She warmed up feeling very loose and relaxed, although still slightly heavy and braced in her jaw - I really do need to find a bit more to her liking.
EC said "She looks lovely , how is her canter today?", and so our lesson began. Up into canter, and it was lovely too. All those transitions in our previous rides mean I've now got a half halt and pretty adjustable canter to the right. The left visually looks nearly as good, but as the rider I can feel it's still a lot more work to put things together there. The balance is coming along quickly though! We've really got nothing like what I imagine our finished dressage canter will be, but it's starting to come together and there are moments where things feel pretty amazing. These cobs naturally have that powerful rear end and big movement, so when I get things right it feels all sorts of cool to sit. EC says it should feel like Bridget is lifting her shoulders up a hill, which is a pretty accurate description for the feel I get.
Next on the agenda: Canter around the entire arena, playing with beginnings of shoulder in and changing the pace. To do that, we add in 15 m circles wherever I feel she needs to slow down or rebalance (sneaky way to force her to collect herself, making the exercise do the work!) Focus on straightness, and ask for a couple of strides of shoulder in when it feels right. Again, use the circles to help - a few strides coming off a balanced circle where you already have the bend makes things easy.
While simple enough on paper, I expected this exercise to be really, really hard for us. I was expecting the changes in pace and body position to cause Bridget to lose balance and break to trot or scrambly gallop, particularly to the left. I think EC did too, since I was under orders to keep any trot steps to a minimum ;) We started on the left, saving the easier side for last.
And, the pony rocked it. No issues at all. She collected back as much as she is currently able, then happily went forward when asked. Huge smiles from me and EC. EC then upped the ante, asking us to really go forward down the long sides, and come back to a smaller canter for 15m circles in the corners. And, that's the story of how I rode my first real canter lengthenings. Not a faster canter, certainly not a gallop, but an honest to goodness WOW we are cantering but our steps are now ginormous and we are climbing up that invisible mountain :) Then I sat up a bit more and B came back to a nice canter for our 15m circle. Did it again to make sure it was real, switched directions and called it good.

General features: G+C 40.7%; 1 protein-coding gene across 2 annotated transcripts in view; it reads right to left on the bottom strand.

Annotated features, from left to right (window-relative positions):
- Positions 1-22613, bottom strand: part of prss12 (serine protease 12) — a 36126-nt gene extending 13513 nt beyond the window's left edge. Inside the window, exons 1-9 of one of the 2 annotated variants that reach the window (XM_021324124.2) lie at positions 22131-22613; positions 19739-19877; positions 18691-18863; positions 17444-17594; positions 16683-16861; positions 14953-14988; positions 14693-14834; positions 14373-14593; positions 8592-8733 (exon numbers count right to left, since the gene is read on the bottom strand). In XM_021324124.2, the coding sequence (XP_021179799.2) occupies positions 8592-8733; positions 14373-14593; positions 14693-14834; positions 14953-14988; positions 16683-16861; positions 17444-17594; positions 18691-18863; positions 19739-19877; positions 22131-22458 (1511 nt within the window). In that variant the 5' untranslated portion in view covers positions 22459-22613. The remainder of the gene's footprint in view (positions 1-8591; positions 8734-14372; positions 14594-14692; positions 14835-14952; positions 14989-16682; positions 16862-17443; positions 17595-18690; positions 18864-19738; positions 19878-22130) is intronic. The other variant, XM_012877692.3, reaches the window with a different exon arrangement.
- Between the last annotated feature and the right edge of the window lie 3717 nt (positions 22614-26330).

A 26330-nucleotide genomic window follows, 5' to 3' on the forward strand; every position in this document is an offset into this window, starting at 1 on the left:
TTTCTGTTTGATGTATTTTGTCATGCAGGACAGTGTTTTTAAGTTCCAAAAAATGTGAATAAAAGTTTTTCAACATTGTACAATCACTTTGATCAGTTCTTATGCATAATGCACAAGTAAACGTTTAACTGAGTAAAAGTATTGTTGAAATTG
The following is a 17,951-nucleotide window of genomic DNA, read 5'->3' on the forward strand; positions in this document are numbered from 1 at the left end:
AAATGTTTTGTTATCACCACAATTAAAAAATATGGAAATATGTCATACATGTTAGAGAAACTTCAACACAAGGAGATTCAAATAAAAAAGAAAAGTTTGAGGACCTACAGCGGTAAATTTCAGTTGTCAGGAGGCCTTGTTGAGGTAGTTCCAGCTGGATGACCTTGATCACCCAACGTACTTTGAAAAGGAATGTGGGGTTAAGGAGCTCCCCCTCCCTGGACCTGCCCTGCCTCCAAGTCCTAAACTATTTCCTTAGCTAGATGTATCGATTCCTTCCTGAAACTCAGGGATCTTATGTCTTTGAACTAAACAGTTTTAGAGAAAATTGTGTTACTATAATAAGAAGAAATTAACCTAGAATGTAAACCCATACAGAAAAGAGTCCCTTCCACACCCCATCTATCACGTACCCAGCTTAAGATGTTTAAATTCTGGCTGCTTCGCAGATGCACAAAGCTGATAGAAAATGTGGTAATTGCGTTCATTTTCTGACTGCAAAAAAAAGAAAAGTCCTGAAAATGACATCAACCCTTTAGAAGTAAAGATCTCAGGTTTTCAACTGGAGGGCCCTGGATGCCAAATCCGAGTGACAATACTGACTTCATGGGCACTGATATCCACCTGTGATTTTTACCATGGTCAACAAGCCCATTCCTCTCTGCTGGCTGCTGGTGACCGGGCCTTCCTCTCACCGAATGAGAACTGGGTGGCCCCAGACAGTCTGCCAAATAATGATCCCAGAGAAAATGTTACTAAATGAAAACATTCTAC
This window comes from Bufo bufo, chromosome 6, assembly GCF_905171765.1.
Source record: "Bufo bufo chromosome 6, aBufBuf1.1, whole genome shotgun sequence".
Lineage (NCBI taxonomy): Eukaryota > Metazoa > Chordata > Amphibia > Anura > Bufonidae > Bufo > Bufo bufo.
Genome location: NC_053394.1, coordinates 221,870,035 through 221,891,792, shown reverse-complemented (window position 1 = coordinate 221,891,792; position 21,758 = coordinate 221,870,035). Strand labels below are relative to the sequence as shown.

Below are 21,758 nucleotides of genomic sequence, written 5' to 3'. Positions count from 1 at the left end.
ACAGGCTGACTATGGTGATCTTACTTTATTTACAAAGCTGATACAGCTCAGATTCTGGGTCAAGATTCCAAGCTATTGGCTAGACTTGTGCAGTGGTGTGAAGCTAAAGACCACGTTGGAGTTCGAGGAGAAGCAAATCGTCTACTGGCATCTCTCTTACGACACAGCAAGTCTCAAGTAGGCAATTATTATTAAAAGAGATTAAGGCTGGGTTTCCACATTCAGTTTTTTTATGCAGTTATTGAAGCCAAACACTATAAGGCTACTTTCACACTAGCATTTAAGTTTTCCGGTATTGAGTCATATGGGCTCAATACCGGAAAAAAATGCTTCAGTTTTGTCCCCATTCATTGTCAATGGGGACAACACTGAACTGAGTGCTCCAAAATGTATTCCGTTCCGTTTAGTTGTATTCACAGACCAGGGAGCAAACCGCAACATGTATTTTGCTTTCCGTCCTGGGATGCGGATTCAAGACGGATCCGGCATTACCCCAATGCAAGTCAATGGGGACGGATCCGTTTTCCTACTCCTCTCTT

It probably took you longer to read this post than the amount of time I spent in my actual lesson. Shortest lesson ever, because we accomplished everything plus another 500% right off the bat.
Homework: build strength until I can compress and expand the canter and add shoulder in and renvers a few strides here and there on a straight line without needing circles to help.
Can I say one more time how beyond happy I am with Ms Bridget? I know I always say how much I appreciate her, but normally it's from a "levelhead pony I can do anything with" standpoint. Recently, I've started to feel like B is hinting at getting kinda legit sport pony wise. She just keeps on stepping up to the plate. Maybe it's because I had zero expectations of that when I bought her, maybe it's because she's not the most athletic pony naturally, or maybe just that I've been riding the struggle bus for so long, but I'm still sort of in disbelief that things just keep on rolling along and improving. The pony I have today vs the pony of a year ago kinda makes me feel like I won some sort of lottery or something :)
Finally...in virtual adventure news, we averaged about 70km/week over the last two weeks, and are currently enjoying a virtual canter lengthening in the sand and waves along the Oregon coast.